While midsize SUVs, vans, and large MPVs are popular here in the Philippines, some people will certainly have a need for a smaller, more compact, seven-seater MPV. One popular model that fits this category is the Toyota Avanza.
Toyota Rush vs Toyota Avanza: What are the differences?
Currently, Toyota Motor Philippines (TMP) sells five variants of the Avanza. As such, here is a short guide to help prospective buyers see how they differ from each other, and find out which variant fits their needs the most.
Toyota Avanza Variants: Exterior
Out of the five Avanza variants, the best-looking one is the top-spec Veloz. It’s equipped with a smoked chrome radiator grille and back door garnish. Then there’s the 1.5 G variant that shares some similarities to the top-spec Veloz. However, instead of the smoked chrome, the G variant favors regular chrome pieces.
The Toyota Avanza Veloz
Both the Veloz and the 1.5 G also come with the best exterior features. Both come standard with LED headlamps, side-mirror mounted turn signal repeaters, side mudguards, a rear spoiler, front fog-lamps, and a LED high mount brake light. Both also ride on 15-inch alloy wheels.
The rest of the variants, namely the Avanza 1.3 E and Avanza 1.3 J, are simpler-looking. The 1.3 E does have LED headlamps, but the J variant uses halogens instead. Other than that, both come with a silver-painted rear door garnish, a black and silver-colored grille.
The Toyota Avanza G
Another thing to note about the E variant is that it has the same wheel size as the Veloz and G, but it's set is wrapped with smaller R14 tires. The entry-level J on the other hand has R14 tires, and a set of 14-inch steel wheels.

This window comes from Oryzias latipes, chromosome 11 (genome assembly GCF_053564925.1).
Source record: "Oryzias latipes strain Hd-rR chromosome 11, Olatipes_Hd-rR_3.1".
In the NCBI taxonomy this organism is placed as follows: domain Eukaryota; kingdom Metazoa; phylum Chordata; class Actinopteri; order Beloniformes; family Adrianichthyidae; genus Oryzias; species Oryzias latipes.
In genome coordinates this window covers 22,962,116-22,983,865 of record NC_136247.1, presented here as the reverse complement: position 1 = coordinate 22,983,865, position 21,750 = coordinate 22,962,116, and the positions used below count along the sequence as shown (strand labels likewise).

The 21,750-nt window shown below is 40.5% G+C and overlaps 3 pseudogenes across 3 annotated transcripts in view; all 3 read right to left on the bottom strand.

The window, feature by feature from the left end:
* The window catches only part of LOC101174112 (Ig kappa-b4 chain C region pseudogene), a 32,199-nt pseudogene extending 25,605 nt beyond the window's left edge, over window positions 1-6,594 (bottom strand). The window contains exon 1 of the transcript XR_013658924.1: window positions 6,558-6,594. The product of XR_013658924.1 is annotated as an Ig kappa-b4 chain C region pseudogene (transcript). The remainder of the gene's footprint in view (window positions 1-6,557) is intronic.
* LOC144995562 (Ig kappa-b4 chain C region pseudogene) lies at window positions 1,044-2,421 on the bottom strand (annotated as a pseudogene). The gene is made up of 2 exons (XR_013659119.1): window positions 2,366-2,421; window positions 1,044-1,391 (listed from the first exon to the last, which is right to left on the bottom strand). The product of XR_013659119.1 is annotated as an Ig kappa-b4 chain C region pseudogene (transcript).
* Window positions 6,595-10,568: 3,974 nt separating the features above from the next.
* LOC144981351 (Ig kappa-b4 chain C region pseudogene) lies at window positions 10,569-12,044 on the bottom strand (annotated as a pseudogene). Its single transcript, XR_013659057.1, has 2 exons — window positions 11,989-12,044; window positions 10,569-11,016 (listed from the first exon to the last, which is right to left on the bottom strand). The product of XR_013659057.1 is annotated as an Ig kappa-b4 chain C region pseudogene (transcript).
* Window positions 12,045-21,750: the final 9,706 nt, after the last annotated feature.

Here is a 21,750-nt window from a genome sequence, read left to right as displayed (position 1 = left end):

Toyota Avanza Variants: Interior
Regarding passenger capacity, the Veloz, the G, and the E can accommodate up to seven occupants including the driver. The Avanza J however, lacks a third-row and can fit only five people. For the variants that have a third-row, it can also be split in half and tumbled just like the second-row. It does, however, lack a reclining function.
Of note, the entry-level J has 15 bottle holders, while the other variants have 17. Standard on all Avanza variants is a manual air-conditioning system with rear vents.
Inside the Avanza G
For the front cabin, the Veloz gets a three-spoke leather-wrapped steering wheel with controls. The 1.5 G also gets steering-wheel-mounted controls, but it is made out of urethane instead.
The 1.3 E and J also has a 3-spoke urethane steering-wheel but it lacks buttons. All variants are equipped with a tilt-adjustable steering wheel.
Moving on to on-board entertainment, the Veloz and 1.5 G gets the best head unit. Both come with a 6.8-inch screen capable of connecting to smartphones via T-Link, USB, Aux, and Bluetooth.